Date of Award
Doctor of Philosophy (PhD)
Mikel D. Petty
David J. Coe
Cyberterrorism--Prevention., Computer security., Reinforcement learning.
Cybersecurity is an increasingly important challenge for computer systems. In this work, cyberattacks were modeled using an extension of the well-known Petri net formalism. That formalism, designated Petri nets with players, strategies, and costs, models the states of the cyberattack and events during the attack as markings and transition firings in the net respectively. The formalism models the attacker and defender as competing players who may observe the marking of a subset of the net and based on the observed marking act by changing the stochastic firing rates of a subset of the transitions in order to achieve their competing goals. Rate changes by the players incur a cost. Using the formalism, nets were constructed to model three specific cyberattack patterns (cross-site scripting, spear phishing, and structured query language injection) documented in the Common Attack Pattern Enumeration and Classification database. The models were validated by a panel of cybersecurity experts in a structured face validation process. Given those validated nets, a reinforcement learning algorithm using an eGreedy policy was implemented and set to the task of learning which actions to take, i.e., which transition rates to change for the different observable markings, so as to accomplish the goals of the attacker or defender. Experiments were conducted with a dynamic (learning) attacker against a static (fixed) defender, a static attacker against a dynamic defender, and a dynamic attacker against a dynamic defender. In all cases, the reinforcement learning algorithm was able to improve its performance, in terms of achieving the player’s objective and reducing the cost of doing so, over time. These results demonstrate the potential of formally modeling cyberattacks and of applying reinforcement learning to improving cybersecurity.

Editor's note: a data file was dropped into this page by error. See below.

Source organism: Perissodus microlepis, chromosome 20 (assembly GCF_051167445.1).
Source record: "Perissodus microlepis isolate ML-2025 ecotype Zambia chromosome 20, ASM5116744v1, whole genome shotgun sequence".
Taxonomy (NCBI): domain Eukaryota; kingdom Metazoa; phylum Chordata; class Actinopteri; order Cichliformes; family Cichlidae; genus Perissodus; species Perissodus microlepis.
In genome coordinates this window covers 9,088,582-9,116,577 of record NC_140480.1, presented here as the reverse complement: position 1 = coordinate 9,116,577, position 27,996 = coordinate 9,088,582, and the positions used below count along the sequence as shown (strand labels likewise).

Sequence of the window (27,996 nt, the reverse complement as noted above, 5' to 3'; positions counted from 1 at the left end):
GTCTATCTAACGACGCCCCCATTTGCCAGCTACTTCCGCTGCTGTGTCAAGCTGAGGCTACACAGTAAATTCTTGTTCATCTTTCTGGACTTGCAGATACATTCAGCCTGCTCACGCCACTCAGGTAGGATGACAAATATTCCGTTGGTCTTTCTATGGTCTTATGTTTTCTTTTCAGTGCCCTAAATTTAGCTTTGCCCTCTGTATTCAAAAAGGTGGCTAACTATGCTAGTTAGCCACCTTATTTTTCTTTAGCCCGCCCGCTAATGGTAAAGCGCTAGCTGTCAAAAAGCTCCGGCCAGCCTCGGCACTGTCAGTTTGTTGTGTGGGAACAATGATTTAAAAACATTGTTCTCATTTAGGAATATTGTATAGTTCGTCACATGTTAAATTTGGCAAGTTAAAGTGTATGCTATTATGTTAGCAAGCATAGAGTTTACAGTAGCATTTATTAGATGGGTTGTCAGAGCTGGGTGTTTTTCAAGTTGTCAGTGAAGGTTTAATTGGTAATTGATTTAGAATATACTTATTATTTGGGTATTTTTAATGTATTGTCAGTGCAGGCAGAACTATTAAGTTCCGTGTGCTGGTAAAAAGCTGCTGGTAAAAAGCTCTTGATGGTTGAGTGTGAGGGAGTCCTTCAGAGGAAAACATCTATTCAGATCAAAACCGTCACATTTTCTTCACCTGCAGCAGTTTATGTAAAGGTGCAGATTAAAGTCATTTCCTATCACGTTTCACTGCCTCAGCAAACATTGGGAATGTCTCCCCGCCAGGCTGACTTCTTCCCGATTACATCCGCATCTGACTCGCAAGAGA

Bland, John Andrew, "Machine learning of cyberattack and defense strategies" (2018). Dissertations. 149.